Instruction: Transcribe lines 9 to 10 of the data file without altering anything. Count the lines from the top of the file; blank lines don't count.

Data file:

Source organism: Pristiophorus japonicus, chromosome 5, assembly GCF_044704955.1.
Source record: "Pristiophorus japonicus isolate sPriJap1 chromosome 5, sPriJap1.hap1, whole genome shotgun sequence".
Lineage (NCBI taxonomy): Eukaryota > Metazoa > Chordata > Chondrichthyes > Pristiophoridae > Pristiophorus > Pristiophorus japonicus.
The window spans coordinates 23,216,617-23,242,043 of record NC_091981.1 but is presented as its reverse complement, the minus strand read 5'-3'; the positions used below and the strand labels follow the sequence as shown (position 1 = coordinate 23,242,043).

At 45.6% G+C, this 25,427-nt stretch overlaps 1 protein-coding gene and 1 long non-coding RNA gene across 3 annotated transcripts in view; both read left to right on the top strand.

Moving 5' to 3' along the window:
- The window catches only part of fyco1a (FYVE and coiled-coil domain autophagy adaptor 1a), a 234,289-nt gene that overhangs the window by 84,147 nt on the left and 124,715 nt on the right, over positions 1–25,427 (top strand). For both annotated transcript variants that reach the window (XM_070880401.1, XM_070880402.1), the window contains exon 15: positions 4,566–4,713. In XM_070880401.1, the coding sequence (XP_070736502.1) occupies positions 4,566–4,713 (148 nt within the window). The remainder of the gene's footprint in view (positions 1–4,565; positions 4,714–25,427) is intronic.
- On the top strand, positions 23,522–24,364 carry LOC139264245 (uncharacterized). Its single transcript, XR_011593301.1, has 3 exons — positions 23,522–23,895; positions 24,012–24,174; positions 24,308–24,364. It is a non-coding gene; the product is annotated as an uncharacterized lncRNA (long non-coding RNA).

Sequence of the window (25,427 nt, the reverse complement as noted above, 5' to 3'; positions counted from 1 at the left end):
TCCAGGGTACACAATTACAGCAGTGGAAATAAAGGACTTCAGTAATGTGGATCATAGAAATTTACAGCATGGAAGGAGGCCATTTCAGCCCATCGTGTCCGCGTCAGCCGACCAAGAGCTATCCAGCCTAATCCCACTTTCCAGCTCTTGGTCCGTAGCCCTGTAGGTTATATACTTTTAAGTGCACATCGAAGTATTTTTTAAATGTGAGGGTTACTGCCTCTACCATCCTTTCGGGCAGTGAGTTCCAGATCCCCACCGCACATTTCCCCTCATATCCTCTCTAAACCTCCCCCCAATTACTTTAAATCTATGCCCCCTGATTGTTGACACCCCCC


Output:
Sequence of the window (25,427 nt, the reverse complement as noted above, 5' to 3'; positions counted from 1 at the left end):
TCCAGGGTACACAATTACAGCAGTGGAAATAAAGGACTTCAGTAATGTGGATCATAGAAATTTACAGCATGGAAGGAGGCCATTTCAGCCCATCGTGTCCGCGTCAGCCGACCAAGAGCTATCCAGCCTAATCCCACTTTCCAGCTCTTGGTCCGTAGCCCTGTAGGTTATATACTTTTAAGTGCACATCGAAGTATTTTTTAAATGTGAGGGTTACTGCCTCTACCATCCTTTCGGGCAGTGAGTTCCAGATCCCCACCGCACATTTCCCCTCATATCCTCTCTAAACCTCCCCCCAATTACTTTAAATCTATGCCCCCTGATTGTTGACACCCCCC